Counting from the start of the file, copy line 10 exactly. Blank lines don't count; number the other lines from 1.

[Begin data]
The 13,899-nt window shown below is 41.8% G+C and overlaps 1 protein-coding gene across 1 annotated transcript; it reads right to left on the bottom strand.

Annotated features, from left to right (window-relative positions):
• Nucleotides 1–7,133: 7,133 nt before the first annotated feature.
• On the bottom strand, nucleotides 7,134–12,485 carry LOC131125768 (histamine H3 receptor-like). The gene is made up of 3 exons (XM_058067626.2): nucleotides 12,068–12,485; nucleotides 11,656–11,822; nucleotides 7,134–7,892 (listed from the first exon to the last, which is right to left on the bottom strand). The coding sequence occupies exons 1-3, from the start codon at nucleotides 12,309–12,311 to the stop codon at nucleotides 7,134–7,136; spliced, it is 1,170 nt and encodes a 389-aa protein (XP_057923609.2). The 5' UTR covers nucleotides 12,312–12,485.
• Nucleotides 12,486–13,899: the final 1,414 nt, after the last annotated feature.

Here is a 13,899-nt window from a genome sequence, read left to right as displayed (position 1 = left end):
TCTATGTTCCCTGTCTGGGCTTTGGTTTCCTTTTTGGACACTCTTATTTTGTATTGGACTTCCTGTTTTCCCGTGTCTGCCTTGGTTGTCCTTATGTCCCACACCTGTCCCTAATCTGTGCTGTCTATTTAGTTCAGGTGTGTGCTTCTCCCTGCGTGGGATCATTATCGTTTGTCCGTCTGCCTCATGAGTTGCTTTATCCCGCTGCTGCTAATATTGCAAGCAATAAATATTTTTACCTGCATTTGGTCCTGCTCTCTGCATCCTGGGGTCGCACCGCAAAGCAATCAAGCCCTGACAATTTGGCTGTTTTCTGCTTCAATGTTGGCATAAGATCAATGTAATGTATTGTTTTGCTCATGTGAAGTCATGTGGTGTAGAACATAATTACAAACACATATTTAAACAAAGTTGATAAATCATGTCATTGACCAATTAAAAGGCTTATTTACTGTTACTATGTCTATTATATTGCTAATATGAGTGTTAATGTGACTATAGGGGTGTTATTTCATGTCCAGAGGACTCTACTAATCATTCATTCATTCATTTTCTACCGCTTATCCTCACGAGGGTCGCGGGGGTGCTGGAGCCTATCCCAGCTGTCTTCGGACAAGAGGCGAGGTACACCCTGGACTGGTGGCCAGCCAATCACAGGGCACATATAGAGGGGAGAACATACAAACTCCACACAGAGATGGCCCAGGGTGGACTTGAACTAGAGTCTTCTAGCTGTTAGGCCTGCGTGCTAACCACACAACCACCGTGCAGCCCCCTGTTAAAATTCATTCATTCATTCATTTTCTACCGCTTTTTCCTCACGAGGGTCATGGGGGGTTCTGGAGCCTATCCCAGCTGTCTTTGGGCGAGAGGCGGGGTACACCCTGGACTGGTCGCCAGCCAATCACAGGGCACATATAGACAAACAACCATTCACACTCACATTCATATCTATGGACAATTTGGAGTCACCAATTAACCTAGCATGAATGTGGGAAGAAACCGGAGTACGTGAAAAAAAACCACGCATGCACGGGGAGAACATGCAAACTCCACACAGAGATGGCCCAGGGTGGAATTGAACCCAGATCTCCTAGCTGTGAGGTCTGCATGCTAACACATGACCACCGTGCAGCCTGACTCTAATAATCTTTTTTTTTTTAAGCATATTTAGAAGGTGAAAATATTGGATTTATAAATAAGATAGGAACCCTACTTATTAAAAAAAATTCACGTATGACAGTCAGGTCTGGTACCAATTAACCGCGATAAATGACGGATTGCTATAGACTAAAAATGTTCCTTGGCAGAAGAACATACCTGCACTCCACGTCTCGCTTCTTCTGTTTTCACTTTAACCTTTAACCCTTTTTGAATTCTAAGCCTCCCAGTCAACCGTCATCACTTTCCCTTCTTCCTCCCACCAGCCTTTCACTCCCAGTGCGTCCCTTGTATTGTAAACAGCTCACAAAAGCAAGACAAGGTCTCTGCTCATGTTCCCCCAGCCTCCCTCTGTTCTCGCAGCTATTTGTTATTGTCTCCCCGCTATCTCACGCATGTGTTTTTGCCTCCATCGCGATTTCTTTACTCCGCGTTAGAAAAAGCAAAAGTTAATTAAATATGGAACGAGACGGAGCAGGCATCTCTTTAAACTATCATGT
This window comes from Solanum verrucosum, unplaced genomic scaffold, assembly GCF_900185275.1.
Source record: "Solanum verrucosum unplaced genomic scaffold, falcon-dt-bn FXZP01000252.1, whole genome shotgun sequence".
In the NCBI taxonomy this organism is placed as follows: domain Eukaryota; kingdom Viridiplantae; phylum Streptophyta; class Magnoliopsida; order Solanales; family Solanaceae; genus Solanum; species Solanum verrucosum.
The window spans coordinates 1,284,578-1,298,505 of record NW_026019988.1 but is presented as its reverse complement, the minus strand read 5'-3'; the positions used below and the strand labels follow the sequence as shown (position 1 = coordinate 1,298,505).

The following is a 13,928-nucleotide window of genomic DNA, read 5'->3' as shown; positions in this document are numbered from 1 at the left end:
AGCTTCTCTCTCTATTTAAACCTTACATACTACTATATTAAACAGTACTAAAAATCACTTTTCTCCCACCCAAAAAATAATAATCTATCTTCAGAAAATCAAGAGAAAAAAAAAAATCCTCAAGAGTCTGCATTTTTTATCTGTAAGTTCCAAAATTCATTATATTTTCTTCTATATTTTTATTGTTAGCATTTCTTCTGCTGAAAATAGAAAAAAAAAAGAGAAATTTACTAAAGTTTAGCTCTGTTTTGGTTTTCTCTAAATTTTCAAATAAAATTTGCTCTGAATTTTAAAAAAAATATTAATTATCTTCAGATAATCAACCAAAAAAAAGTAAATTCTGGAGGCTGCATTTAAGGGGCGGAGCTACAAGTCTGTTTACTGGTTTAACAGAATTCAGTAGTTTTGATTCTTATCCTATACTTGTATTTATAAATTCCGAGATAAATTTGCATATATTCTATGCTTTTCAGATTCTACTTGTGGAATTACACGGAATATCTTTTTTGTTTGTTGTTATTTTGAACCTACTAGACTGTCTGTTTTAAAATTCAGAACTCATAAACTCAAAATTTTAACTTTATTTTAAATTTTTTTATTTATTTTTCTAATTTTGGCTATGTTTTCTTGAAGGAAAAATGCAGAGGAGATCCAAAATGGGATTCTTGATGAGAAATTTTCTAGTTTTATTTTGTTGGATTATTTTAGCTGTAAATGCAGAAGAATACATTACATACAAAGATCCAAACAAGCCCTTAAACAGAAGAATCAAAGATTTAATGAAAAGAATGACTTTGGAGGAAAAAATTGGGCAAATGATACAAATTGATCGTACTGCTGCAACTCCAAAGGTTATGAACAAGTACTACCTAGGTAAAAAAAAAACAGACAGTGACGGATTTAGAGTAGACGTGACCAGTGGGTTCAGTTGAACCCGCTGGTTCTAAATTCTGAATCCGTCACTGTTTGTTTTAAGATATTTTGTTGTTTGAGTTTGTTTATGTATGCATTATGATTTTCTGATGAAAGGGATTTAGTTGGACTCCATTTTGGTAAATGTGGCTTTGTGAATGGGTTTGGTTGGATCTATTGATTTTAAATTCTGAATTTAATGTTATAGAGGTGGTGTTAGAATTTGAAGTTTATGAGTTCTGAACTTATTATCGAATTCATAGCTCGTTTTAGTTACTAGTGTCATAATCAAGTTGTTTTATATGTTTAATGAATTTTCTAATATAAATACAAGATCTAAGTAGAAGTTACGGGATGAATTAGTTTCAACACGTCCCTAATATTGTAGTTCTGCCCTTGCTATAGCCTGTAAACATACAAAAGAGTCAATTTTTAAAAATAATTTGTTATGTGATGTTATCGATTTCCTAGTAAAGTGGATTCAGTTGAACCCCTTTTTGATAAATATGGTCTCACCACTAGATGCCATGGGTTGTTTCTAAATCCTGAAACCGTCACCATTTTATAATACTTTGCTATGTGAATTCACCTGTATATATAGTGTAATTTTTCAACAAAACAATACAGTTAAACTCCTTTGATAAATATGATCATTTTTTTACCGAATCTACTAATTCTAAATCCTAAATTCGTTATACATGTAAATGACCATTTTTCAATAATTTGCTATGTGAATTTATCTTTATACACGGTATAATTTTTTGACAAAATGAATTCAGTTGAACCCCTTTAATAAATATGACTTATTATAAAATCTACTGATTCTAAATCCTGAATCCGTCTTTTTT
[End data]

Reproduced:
In the NCBI taxonomy this organism is placed as follows: domain Eukaryota; kingdom Viridiplantae; phylum Streptophyta; class Magnoliopsida; order Solanales; family Solanaceae; genus Solanum; species Solanum verrucosum.